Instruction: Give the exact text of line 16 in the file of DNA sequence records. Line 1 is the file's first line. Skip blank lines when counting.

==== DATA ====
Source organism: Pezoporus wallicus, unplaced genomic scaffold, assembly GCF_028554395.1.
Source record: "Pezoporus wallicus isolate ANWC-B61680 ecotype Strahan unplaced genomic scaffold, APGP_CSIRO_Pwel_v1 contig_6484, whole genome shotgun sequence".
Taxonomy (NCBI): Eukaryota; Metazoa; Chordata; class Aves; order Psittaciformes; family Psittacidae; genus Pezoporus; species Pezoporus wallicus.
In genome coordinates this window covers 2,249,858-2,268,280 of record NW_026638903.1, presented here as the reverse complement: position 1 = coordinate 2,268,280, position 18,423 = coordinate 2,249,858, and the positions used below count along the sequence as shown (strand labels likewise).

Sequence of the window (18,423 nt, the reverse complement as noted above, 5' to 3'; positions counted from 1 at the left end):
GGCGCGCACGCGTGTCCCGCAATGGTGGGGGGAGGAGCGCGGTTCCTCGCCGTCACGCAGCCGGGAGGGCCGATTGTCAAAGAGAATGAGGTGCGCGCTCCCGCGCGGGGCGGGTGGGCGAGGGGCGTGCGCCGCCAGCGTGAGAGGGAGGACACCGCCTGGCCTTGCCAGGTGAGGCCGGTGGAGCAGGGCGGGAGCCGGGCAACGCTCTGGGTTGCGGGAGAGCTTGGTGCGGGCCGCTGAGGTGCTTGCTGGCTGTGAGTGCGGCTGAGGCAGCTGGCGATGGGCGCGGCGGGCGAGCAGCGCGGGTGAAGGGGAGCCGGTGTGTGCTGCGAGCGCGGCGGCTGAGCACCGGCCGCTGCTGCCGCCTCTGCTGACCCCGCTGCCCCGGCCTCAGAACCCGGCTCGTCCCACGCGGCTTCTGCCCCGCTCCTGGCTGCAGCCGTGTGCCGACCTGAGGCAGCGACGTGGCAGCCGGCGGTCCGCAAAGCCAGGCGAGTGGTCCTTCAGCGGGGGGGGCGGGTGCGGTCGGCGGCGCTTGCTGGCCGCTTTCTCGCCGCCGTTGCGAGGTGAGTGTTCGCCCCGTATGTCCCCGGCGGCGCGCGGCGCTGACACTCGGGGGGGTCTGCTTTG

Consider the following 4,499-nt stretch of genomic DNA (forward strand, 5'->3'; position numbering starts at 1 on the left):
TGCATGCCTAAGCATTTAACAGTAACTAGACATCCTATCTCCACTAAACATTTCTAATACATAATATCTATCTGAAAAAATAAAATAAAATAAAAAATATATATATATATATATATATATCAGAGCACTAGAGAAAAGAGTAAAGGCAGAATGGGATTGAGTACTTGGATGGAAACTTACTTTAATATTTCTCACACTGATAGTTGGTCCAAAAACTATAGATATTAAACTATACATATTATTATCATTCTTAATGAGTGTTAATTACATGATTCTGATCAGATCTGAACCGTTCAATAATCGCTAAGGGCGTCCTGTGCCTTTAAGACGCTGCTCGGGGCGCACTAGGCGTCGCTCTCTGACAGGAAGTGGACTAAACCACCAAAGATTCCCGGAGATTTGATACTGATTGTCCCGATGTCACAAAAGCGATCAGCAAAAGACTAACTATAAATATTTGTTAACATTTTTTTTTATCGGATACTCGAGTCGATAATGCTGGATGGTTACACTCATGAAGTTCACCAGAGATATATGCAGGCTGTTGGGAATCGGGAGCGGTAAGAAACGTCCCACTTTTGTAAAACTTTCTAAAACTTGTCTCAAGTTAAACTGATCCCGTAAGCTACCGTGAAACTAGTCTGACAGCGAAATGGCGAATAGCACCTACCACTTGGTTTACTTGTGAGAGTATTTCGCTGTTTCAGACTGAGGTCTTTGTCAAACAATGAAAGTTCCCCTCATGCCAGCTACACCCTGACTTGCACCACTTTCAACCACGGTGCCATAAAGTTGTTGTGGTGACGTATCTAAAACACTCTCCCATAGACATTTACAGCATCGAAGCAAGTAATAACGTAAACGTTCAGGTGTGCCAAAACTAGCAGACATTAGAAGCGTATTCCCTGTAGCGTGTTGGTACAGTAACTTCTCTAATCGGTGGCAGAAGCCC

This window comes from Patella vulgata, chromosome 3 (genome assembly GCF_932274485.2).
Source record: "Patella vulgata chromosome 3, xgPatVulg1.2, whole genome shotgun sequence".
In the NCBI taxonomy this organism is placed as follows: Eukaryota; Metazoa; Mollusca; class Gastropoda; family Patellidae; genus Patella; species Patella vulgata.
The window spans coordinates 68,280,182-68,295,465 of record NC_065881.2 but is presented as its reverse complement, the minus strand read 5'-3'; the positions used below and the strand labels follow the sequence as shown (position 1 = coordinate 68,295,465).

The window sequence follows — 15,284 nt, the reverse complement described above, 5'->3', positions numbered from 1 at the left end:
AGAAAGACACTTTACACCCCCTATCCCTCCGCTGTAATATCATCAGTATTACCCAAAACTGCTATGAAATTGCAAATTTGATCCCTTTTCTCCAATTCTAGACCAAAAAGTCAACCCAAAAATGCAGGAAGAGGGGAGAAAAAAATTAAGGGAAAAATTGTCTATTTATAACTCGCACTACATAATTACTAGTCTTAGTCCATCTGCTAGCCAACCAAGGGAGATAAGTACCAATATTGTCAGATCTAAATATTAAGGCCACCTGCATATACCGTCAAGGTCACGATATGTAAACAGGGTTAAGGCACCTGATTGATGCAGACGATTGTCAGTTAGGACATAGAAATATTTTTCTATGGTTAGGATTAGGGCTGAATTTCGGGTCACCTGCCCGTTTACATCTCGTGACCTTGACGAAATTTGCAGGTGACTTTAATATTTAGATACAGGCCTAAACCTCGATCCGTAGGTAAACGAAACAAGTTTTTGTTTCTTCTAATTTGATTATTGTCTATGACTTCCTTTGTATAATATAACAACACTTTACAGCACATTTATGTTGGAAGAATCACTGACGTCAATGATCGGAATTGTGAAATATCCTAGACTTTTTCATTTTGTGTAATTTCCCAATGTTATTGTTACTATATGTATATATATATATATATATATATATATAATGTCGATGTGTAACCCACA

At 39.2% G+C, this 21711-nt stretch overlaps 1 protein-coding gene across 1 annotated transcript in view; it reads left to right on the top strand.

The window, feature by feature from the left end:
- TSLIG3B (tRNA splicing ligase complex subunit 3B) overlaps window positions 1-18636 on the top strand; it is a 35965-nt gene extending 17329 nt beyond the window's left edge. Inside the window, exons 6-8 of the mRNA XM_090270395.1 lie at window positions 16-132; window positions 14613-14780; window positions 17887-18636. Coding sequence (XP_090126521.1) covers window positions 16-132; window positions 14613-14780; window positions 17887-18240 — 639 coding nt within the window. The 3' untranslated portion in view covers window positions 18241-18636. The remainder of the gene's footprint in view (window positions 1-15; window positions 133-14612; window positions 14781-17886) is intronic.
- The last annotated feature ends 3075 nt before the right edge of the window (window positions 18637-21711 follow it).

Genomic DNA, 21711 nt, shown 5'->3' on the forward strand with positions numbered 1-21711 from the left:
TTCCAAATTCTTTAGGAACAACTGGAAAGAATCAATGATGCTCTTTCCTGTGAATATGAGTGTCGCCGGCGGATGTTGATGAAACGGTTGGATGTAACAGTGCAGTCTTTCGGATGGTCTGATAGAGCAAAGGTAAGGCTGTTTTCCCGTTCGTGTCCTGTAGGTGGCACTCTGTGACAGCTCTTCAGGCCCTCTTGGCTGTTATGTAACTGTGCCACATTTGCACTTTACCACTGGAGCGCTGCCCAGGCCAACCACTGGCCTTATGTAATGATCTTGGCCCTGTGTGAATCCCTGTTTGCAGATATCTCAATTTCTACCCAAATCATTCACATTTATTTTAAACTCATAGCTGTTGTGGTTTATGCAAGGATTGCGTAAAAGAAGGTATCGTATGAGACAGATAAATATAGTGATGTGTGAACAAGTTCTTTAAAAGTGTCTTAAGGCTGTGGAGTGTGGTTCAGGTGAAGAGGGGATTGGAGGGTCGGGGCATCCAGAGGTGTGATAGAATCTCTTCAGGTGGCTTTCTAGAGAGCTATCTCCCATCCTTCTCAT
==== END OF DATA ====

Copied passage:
The window, feature by feature from the left end: